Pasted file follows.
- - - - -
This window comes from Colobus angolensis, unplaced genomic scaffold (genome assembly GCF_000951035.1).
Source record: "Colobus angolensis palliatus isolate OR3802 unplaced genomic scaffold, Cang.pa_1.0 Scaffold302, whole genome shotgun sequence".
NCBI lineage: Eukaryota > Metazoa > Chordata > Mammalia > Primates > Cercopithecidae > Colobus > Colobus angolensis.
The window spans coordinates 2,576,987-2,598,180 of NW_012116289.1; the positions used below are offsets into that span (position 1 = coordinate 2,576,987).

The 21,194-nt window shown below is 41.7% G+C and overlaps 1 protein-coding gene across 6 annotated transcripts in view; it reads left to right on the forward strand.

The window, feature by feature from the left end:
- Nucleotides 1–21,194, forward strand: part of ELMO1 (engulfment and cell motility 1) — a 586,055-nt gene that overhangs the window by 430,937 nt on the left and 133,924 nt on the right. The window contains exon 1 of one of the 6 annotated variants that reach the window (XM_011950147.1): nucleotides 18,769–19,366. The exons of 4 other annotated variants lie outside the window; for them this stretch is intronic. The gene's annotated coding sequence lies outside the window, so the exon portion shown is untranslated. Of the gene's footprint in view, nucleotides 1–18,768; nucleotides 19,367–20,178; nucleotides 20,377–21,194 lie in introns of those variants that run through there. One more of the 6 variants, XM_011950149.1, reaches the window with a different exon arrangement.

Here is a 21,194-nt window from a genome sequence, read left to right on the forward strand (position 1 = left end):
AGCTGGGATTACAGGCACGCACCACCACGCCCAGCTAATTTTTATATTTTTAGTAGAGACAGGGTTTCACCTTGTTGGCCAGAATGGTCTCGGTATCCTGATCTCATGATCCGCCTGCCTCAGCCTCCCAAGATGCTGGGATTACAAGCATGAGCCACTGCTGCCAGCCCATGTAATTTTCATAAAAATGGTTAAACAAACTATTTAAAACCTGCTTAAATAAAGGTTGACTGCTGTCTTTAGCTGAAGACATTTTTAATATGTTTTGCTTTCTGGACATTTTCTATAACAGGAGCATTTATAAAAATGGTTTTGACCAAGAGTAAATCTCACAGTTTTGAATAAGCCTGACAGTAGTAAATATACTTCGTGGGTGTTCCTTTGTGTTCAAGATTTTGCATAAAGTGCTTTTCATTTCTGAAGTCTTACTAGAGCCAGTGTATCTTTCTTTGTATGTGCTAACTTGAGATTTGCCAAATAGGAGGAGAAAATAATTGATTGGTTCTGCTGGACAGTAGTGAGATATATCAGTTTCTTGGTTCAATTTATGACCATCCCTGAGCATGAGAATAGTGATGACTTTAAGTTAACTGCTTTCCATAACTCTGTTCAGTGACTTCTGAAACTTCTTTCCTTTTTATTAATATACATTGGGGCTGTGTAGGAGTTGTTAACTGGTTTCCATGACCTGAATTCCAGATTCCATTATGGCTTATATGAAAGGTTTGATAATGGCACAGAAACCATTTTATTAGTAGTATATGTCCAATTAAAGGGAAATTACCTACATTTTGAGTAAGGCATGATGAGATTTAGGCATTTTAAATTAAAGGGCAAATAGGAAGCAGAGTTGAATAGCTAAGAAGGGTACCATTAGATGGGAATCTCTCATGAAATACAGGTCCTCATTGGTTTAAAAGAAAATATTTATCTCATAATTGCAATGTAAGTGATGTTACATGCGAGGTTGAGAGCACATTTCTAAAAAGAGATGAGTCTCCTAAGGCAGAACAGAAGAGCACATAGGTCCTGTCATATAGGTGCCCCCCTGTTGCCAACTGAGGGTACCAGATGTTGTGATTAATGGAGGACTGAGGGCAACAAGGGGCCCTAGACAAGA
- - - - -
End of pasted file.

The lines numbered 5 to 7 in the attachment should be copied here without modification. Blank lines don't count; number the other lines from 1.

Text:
The 21,194-nt window shown below is 41.7% G+C and overlaps 1 protein-coding gene across 6 annotated transcripts in view; it reads left to right on the forward strand.

The window, feature by feature from the left end:
- Nucleotides 1–21,194, forward strand: part of ELMO1 (engulfment and cell motility 1) — a 586,055-nt gene that overhangs the window by 430,937 nt on the left and 133,924 nt on the right. The window contains exon 1 of one of the 6 annotated variants that reach the window (XM_011950147.1): nucleotides 18,769–19,366. The exons of 4 other annotated variants lie outside the window; for them this stretch is intronic. The gene's annotated coding sequence lies outside the window, so the exon portion shown is untranslated. Of the gene's footprint in view, nucleotides 1–18,768; nucleotides 19,367–20,178; nucleotides 20,377–21,194 lie in introns of those variants that run through there. One more of the 6 variants, XM_011950149.1, reaches the window with a different exon arrangement.